Nigeria: Leadership structure of the Niger Delta People's Volunteer Force (NDPVF); whether a certain individual is a leader of the Niger Delta People's Volunteer Force (NDPVF); his alleged arrest in 2006 and his current whereabouts
|Publisher||Immigration and Refugee Board of Canada|
|Author||Research Directorate, Immigration and Refugee Board of Canada, Ottawa|
|Publication Date||24 June 2008|
|Citation / Document Symbol||NGA102884.E|
|Cite as||Immigration and Refugee Board of Canada, Nigeria: Leadership structure of the Niger Delta People's Volunteer Force (NDPVF); whether a certain individual is a leader of the Niger Delta People's Volunteer Force (NDPVF); his alleged arrest in 2006 and his current whereabouts, 24 June 2008, NGA102884.E, available at: http://www.refworld.org/docid/49b92b2ec.html [accessed 6 December 2013]|
|Disclaimer||This is not a UNHCR publication. UNHCR is not responsible for, nor does it necessarily endorse, its content. Any views expressed are solely those of the author or publisher and do not necessarily reflect those of UNHCR, the United Nations or its Member States.|
Information on the individual named in the Information Request could not be found among the sources consulted by the Research Directorate. However, the following information on the leadership structure of the NDPVF may be of interest.
The Niger Delta People's Volunteer Force (NDPVF) is headed by Alhaji Muhajid Dokubo-Asari (SAS Dec. 2007, 127; Jamestown Foundation 2 Aug. 2007; International Crisis Group 28 Sept. 2006, 6).
According to a 2007 report published by Small Arms Survey (SAS), an "independent research project located at the Graduate Institute of International Studies in Geneva, Switzerland" (SAS Dec. 2007, iii), the NDPVF has a "loose command structure" (ibid., 128). There are reportedly groups affiliated with NDPVF in the states of Bayelsa and Delta that have their own command centres, each with their own sector commanders (ibid.). An August 2007 issue of the Jamestown Foundation's Terrorism Monitor similarly notes that there are several youth confraternities (i.e., cult groups) and gangs that operate under the umbrella of the NDPVF (2 Aug. 2007). These groups have reportedly kept their leadership structure intact, while "surrendering command-and-control to the NDPVF" (Jamestown Foundation 2 Aug. 2007).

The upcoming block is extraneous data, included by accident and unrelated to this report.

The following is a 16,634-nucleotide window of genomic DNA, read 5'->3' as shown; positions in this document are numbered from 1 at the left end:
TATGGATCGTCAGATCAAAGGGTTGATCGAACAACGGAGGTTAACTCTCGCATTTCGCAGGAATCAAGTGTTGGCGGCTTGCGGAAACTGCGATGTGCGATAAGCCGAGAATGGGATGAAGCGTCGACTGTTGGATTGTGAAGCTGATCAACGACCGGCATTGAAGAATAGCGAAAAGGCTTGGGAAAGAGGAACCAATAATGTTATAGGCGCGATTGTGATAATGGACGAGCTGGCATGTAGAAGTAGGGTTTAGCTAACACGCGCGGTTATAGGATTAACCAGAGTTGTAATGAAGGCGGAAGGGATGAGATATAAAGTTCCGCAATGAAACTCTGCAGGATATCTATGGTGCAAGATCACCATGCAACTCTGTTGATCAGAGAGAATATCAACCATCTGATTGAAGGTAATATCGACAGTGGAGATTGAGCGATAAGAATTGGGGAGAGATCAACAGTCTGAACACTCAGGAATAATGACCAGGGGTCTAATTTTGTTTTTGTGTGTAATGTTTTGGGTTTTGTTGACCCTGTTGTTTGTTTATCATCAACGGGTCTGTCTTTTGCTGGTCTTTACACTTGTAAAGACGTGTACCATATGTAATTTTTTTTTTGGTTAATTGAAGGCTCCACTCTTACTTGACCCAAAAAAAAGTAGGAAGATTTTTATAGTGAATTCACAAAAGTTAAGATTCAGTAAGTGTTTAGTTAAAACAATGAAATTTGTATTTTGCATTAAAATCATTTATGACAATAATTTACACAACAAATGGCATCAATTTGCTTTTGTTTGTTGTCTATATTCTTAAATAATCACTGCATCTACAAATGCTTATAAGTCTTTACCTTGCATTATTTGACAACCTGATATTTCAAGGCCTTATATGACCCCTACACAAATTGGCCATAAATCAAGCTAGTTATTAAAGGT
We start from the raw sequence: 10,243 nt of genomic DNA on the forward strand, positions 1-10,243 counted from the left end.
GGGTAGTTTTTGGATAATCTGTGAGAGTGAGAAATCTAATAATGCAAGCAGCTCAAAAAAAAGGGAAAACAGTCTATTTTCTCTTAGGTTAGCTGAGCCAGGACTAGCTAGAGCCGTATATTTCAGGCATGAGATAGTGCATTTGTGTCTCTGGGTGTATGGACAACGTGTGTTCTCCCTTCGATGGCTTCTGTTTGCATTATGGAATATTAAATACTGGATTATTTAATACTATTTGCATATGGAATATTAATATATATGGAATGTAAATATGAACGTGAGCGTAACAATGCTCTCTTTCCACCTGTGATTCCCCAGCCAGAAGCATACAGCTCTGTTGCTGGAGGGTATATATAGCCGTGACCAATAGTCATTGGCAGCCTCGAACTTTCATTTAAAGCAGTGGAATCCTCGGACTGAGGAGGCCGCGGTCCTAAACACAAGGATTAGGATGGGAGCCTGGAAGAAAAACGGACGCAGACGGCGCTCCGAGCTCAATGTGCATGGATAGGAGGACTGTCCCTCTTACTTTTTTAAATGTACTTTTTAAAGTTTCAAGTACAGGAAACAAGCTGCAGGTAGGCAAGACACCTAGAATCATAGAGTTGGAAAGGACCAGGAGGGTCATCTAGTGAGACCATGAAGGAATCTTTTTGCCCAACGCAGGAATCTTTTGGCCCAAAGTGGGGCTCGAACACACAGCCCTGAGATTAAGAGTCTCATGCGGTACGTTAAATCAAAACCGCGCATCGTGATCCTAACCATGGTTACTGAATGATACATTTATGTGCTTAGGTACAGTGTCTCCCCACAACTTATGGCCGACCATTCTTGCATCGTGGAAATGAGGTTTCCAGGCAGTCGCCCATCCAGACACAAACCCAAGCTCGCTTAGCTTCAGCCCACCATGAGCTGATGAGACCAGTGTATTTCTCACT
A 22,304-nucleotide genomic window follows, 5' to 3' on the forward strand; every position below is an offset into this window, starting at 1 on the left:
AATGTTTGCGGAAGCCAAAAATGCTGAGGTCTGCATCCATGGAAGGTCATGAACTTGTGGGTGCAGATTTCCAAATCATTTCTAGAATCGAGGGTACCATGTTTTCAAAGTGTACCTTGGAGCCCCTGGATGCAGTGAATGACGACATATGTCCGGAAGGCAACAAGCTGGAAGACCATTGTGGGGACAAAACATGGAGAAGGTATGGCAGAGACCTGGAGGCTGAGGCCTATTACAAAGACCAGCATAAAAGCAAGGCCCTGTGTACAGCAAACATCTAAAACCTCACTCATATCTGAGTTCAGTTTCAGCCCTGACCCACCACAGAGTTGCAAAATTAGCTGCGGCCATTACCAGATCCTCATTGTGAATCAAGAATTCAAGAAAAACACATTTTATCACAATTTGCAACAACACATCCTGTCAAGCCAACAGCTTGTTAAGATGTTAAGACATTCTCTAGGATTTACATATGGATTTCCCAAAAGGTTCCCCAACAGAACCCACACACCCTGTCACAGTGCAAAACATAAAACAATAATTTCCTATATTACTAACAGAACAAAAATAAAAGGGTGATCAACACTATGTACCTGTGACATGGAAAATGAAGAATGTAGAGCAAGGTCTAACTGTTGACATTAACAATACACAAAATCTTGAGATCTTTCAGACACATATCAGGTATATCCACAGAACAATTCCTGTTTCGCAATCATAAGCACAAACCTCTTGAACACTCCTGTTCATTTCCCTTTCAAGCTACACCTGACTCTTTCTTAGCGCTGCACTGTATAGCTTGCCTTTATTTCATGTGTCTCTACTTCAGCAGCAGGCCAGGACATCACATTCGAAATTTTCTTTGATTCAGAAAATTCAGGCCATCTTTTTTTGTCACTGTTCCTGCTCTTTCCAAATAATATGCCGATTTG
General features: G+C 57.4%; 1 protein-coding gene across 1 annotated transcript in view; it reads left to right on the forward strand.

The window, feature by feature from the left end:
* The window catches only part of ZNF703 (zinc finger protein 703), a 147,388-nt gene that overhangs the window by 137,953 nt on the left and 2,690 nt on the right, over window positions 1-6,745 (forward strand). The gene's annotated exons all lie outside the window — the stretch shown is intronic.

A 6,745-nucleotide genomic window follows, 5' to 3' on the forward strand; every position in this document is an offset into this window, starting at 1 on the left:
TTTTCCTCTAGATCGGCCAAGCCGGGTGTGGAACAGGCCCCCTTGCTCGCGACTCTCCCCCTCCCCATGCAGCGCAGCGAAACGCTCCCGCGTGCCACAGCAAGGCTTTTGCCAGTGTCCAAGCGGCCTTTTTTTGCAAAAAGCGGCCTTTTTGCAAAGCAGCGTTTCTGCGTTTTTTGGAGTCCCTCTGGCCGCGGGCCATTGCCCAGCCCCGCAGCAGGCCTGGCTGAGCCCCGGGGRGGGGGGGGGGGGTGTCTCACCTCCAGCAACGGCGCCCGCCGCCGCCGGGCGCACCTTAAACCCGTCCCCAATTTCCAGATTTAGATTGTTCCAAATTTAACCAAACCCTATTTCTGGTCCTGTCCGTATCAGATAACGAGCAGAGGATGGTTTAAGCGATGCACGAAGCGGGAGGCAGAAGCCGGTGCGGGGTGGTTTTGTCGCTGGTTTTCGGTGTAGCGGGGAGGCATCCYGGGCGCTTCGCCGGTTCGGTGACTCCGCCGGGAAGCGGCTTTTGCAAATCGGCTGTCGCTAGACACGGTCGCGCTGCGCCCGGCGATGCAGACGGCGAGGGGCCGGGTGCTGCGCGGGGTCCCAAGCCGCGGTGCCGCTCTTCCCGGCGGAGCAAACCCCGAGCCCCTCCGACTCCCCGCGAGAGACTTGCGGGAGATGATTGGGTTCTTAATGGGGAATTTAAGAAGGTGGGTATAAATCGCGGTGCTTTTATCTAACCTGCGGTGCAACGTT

The NDPVF itself also reportedly operates under the umbrella of two other organizations in the Niger Delta: the Joint Revolutionary Council (JRC) and the Movement for the Emancipation of the Niger Delta (MEND) (SAS, 129; see also International Crisis Group 28 Sept. 2006).
A list of names of the various sector commanders and leaders of groups and umbrella organizations affiliated with the NDPVF could not be found among the sources consulted by the Research Directorate.
This Response was prepared after researching publicly accessible information currently available to the Research Directorate within time constraints. This Response is not, and does not purport to be, conclusive as to the merit of any particular claim for refugee protection. Please find below the list of sources consulted in researching this Information Request.
International Crisis Group. 28 September 2006. Fuelling the Niger Delta Crisis. (Africa Report No. 118)
The Jamestown Foundation. 2 August 2007. Erich Marquardt. "Mujahid Dokubo-Asari: The Niger Delta's Ijaw Leader." Terrorism Monitor. Vol. 5, Issue 15.
Small Arms Survey (SAS). December 2007. Jennifer M. Hazen with Jonas Horner. Small Arms, Armed Violence, and Insecurity in Nigeria: The Niger Delta Perspective.
Additional Sources Consulted
Internet sites, including: Africa Research Bulletin (ARB), AllAfrica, British Broadcating Corporation (BBC), European Country of Origin Information Network (ecoi.net), Factiva, Human Rights Watch (HRW), United Kingdom Home Office, United Nations Integrated Regional Information Networks (IRIN), United States Department of State.